On January 12, 1946, the Evening Standard published an essay by George Orwell entitled “A Nice Cup of Tea.” Like almost everyone else in my generation, I had to read his books Nineteen Eighty-Four and Animal Farm in school. They told us a lot about society and a lot about English culture, but not much about tea.
Orwell was British, and born in 1903. These two facts tell you a lot about how he viewed tea. I’ve written before about “Tea Nazis,” who believe that their way of preparing tea is the only way to prepare tea, and this essay is a marvelous example of that philosophy in action.
He opens the essay by saying that if you look up “tea” in a cookbook it’s likely to be unmentioned. That was very true in 1946. It is less true now, but even though there are a lot of wonderful books about tea, mainstream cookbooks generally find it unnecessary to describe how to prepare a pot (or a cup) of tea.
Orwell continues by pointing out that tea is a mainstay of civilization in England, yet the “best manner of making it is a subject of violent disputes.” Judging from conversations I’ve had with British friends, I’d have to agree with that. His next paragraph sets the tone for everything that follows:
“When I look through my own recipe for the perfect cup of tea, I find no fewer than eleven outstanding points. On perhaps two of them there would be pretty general agreement, but at least four others are acutely controversial. Here are my own eleven rules, every one of which I regard as golden:”
Since in my humble opinion just about everything related to preparing tea is subjective, I’d like to present my own take on Orwell’s eleven rules. Lets look at them one at a time.
“First of all, one should use Indian or Ceylonese tea. China tea has virtues which are not to be despised nowadays — it is economical, and one can drink it without milk — but there is not much stimulation in it. One does not feel wiser, braver or more optimistic after drinking it. Anyone who has used that comforting phrase ‘a nice cup of tea’ invariably means Indian tea.”
Here, I must vehemently disagree with Mr. Orwell. Perhaps the fact that he was born in India is showing through here. There is excellent tea from China (and Japan and Kenya and Taiwan…). If you want a beverage that will make you feel “wiser, braver or more optimistic,” I would recommend tequila. If you want tea that tastes good, you can find it all over the world.
Incidentally, when Orwell refers to “Ceylonese” tea, he means tea from the country that was called Ceylon when he wrote this essay, but became Sri Lanka when it achieved independence in 1948. We still typically call tea from Sri Lanka “Ceylon” tea.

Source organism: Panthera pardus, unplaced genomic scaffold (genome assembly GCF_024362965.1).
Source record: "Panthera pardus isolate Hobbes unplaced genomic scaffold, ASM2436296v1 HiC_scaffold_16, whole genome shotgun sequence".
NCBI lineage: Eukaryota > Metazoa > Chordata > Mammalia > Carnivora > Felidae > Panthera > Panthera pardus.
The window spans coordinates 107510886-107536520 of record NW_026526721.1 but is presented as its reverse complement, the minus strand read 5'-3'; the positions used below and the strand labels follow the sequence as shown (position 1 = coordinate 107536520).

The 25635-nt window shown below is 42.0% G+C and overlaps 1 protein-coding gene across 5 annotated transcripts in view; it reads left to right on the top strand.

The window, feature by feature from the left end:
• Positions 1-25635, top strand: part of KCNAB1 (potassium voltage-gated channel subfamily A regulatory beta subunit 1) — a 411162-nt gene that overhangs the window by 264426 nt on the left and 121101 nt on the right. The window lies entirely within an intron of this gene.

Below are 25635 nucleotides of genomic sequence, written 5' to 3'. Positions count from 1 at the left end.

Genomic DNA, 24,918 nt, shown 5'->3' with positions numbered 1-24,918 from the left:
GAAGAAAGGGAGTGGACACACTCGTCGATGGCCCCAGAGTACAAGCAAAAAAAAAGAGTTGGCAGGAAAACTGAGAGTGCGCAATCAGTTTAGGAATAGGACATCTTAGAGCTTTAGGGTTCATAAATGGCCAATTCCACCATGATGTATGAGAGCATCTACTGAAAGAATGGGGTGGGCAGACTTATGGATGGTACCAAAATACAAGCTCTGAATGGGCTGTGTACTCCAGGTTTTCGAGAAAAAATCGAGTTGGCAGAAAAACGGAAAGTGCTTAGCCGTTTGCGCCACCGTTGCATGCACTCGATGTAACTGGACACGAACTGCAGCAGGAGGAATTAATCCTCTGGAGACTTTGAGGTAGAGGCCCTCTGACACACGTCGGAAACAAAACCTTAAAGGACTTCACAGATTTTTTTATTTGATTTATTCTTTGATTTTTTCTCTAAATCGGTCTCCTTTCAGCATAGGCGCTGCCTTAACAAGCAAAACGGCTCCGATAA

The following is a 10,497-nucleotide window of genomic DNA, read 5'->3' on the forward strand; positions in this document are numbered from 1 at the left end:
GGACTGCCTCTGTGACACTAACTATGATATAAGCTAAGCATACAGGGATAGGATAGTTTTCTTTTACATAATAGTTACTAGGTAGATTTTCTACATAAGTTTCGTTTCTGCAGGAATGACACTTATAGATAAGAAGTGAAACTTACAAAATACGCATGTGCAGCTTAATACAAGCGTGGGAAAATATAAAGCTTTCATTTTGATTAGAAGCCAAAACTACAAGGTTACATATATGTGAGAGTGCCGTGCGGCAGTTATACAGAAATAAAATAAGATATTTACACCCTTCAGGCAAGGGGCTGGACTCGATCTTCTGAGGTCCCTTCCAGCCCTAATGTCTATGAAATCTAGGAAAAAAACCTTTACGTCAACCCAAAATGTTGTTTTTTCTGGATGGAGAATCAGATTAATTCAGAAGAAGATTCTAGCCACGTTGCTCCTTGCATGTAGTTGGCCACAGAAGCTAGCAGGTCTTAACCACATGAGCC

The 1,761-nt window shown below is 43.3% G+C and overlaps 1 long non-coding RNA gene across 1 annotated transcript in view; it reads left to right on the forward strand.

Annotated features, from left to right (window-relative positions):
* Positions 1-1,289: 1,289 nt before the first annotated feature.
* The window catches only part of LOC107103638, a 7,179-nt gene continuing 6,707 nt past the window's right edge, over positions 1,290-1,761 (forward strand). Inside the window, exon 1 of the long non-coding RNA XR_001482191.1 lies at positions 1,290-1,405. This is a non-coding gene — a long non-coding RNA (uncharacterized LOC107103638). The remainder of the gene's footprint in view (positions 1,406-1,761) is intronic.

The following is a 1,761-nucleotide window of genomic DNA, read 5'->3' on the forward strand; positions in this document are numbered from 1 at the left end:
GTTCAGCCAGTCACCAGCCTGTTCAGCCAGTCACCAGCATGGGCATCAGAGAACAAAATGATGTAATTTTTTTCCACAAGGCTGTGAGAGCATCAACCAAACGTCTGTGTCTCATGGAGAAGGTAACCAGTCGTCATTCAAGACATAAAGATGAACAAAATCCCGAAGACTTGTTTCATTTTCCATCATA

“Secondly, tea should be made in small quantities — that is, in a teapot. Tea out of an urn is always tasteless, while army tea, made in a cauldron, tastes of grease and whitewash. The teapot should be made of china or earthenware. Silver or Britannia-ware teapots produce inferior tea and enamel pots are worse; though curiously enough a pewter teapot (a rarity nowadays) is not so bad.”
He has an excellent point about the small quantities. To me, this means preparing it by the cup rather than by the pot, and there is a lot of excellent teaware available for that purpose. Although china, earthenware, and ceramic teapots do add something to the tea, using plastic or glass pots allows you to watch the tea steep. It also adds (and detracts) nothing to the flavor.
“Thirdly, the pot should be warmed beforehand. This is better done by placing it on the hob than by the usual method of swilling it out with hot water.”
I agree that pre-warming the pot helps to keep the water hot as the tea steeps.
“Fourthly, the tea should be strong. For a pot holding a quart, if you are going to fill it nearly to the brim, six heaped teaspoons would be about right. In a time of rationing, this is not an idea that can be realised on every day of the week, but I maintain that one strong cup of tea is better than twenty weak ones. All true tea-lovers not only like their tea strong, but like it a little stronger with each year that passes — a fact which is recognized in the extra ration issued to old-age pensioners.”
My biggest problem with this “rule” is the statement that “all true tea-lovers not only like their tea strong.” In fact, many tea lovers like a shorter steeping time so that the flavor of the tea isn’t overwhelmed by the bitterness and tannins that come out later in the steep.